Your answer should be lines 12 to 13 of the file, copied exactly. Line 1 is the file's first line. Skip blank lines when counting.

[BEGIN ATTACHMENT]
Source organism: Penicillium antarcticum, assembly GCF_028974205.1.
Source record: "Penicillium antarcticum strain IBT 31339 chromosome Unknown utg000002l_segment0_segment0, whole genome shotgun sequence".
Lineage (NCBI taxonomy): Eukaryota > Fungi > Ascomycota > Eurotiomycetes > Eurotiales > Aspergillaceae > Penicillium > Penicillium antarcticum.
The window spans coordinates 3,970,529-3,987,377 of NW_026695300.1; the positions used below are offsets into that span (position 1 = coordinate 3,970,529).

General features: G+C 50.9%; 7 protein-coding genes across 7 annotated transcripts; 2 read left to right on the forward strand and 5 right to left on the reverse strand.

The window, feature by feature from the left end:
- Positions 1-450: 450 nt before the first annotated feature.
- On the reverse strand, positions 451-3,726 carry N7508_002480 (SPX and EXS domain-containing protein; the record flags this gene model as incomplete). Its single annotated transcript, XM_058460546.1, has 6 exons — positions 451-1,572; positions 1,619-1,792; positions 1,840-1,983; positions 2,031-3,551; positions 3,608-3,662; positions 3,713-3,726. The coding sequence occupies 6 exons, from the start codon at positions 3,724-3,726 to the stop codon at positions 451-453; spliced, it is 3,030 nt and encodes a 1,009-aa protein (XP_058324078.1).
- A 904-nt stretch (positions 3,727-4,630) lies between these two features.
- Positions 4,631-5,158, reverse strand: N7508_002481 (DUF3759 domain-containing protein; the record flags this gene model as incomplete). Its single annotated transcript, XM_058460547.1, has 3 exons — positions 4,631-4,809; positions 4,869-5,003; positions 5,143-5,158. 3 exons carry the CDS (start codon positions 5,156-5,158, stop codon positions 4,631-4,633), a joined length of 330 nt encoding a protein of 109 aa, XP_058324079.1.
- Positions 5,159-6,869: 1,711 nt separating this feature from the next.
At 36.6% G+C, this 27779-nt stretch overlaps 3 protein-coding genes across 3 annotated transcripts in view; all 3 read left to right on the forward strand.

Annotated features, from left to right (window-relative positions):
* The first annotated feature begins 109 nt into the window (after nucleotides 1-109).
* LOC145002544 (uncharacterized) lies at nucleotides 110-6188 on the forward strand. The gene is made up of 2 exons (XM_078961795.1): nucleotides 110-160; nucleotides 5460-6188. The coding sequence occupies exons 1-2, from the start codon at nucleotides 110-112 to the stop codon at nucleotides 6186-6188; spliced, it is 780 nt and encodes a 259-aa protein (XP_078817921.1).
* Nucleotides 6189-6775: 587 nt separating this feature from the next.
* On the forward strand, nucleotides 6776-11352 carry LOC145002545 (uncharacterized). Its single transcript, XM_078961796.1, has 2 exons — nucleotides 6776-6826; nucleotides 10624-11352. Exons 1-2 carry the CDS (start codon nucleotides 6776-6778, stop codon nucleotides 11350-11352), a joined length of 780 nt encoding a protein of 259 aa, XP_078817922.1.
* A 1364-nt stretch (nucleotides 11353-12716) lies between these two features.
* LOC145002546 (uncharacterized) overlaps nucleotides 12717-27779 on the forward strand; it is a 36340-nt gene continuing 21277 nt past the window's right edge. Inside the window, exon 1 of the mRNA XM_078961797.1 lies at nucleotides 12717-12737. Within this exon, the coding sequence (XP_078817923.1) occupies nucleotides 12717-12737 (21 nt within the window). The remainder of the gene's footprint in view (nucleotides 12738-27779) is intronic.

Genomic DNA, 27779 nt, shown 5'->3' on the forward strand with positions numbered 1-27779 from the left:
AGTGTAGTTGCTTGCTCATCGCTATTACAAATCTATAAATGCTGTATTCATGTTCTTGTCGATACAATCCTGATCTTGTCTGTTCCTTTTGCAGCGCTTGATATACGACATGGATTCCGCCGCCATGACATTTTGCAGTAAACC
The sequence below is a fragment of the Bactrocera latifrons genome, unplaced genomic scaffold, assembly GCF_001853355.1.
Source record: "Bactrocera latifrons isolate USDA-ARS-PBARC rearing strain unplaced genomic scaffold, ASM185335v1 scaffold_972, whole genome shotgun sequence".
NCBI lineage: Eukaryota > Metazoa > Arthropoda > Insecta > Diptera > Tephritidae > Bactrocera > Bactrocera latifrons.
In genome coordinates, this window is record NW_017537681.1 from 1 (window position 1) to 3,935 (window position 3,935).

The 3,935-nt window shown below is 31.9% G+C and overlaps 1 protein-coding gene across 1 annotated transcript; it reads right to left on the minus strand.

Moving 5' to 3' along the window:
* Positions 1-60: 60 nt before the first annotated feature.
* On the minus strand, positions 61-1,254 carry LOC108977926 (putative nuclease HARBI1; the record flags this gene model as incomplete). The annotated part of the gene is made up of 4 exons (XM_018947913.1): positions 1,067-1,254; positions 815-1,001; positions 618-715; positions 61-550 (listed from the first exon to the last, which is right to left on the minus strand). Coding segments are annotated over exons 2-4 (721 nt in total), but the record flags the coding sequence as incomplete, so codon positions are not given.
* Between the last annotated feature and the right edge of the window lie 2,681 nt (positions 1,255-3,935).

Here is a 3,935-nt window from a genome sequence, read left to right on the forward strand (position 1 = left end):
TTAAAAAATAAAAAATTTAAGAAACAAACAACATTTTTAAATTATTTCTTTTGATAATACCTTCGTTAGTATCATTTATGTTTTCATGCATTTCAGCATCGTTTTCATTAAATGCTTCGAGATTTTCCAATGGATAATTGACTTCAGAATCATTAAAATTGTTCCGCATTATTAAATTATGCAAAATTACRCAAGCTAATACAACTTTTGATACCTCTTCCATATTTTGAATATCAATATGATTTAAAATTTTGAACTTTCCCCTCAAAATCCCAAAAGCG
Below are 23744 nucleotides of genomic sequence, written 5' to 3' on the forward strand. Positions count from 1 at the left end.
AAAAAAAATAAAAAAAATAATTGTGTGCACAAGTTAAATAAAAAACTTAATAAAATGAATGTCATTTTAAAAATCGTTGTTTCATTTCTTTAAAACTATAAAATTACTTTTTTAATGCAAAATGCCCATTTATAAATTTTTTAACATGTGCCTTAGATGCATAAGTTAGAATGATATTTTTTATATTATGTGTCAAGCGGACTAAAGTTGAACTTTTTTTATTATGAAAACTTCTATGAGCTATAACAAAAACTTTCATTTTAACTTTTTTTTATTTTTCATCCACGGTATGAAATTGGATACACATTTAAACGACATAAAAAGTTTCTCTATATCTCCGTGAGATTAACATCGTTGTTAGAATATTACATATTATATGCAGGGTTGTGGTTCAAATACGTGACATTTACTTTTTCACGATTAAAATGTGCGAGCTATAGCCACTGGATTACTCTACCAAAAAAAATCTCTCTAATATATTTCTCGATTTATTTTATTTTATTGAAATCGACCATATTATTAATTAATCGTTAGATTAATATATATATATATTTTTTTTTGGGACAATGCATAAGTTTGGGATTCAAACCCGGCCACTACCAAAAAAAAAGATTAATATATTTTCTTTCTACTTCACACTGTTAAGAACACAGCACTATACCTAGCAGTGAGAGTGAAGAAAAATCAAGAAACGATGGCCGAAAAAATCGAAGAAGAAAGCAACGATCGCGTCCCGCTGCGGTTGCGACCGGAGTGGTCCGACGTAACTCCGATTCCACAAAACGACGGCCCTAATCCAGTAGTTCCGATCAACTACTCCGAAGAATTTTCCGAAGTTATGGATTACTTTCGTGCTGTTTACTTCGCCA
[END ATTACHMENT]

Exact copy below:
At 36.6% G+C, this 27779-nt stretch overlaps 3 protein-coding genes across 3 annotated transcripts in view; all 3 read left to right on the forward strand.

Annotated features, from left to right (window-relative positions):